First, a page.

By Nathan Pfau, Army Flier Staff WriterAugust 12, 2016
FORT RUCKER, Ala. -- Following the spirit of the saying that it takes a village to raise a child, the Army and Fort Rucker are making sure that parents of children with special needs don't have to go it alone.
The Fort Rucker Exceptional Family Member Program will host a two-day workshop of Specialized Training of Military Parents Aug. 25-26 at The Commons from 9 a.m. to 3:30 p.m., as a means to help military families better understand how to access their children's special education needs, according to Marion Cornish, EFMP manager.
"The purpose of this training is to help military families to understand their rights, and how to responsibly access special education services for their children," said Cornish. "It will help them understand that when you get into the education arena and you're talking about children with special needs, depending on their age range, there are programs in place that can help."
The free program is brought to Fort Rucker by U.S. Army Installation Management Command, which provides funding to bring the program to installations across the U.S. The program originated in Tacoma, Washington, from the organization Partnerships for Action, Voices for Empowerment, and is now widely hailed as the national model for this type of training, said the EFMP manager.
Throughout this workshop, parents will have the opportunity to learn about how they can access special programs that can help their child or children as they grow and go through the education system, she added.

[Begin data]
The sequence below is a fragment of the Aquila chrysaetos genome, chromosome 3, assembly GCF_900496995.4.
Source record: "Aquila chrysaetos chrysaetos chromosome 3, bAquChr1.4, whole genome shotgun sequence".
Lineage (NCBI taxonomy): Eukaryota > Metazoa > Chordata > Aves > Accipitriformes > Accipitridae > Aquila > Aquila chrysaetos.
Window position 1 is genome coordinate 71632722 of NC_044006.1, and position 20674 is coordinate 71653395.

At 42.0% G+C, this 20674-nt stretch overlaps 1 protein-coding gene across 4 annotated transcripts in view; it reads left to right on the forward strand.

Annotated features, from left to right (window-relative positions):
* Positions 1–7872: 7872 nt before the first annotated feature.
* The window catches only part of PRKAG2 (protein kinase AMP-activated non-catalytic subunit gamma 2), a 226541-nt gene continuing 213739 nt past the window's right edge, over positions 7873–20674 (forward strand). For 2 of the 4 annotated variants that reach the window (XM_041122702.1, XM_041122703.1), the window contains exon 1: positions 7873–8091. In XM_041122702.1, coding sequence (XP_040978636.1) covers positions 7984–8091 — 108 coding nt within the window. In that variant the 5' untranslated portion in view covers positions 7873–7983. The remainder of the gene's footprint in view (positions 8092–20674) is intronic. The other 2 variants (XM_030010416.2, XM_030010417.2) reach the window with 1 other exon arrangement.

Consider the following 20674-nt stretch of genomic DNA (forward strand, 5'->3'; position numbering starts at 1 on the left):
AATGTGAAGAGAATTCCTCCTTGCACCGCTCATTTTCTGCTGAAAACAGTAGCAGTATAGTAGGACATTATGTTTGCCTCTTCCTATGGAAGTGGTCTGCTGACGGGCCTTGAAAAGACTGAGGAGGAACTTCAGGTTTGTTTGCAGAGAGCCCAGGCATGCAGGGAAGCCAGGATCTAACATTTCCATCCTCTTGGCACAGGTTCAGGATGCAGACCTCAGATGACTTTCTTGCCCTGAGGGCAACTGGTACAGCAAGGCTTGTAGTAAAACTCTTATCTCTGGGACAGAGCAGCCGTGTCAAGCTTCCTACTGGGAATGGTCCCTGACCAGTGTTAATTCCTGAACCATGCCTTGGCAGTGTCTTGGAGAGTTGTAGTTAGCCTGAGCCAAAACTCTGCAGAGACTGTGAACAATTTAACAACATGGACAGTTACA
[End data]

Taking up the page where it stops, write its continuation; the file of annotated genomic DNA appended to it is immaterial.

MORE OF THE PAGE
For example, there are services that parents can get called the Individual Family Service Plan, which outlines services that can be provided to children from birth to 36 months with special needs, such as speech therapy or occupational therapy, said Cornish.
Additionally, once a child transitions out of that age, they can transition into a new program called the Individual Education Program, which is a more stringent program to help children with special needs be successful through the public school system, she said.
"There are lots of programs to help that child be successful throughout their education, and the IEP is there for that, and, in most states, children can continue through that program through to the age of 21 in the public school system," said the EFMP manager.
Qualification for the IEP program is rigorous, but if children don't qualify for the program, they can learn about other programs that can help them throughout the education process, she said, adding that this is why STOMP exists -- to help parents understand what they need to do in order to get the help they need for their children.
"This is a very beneficial program to them because a lot of times if parents don't know what to ask then they can't get the services," said Cornish. "If they come, these are the people who have put an extensive amount of time into researching the laws and changes and updates to the programs. They can tell them what they need to ask or how to ask -- this is an excellent opportunity for them."
For more information, call 255-9277 or 255-3643.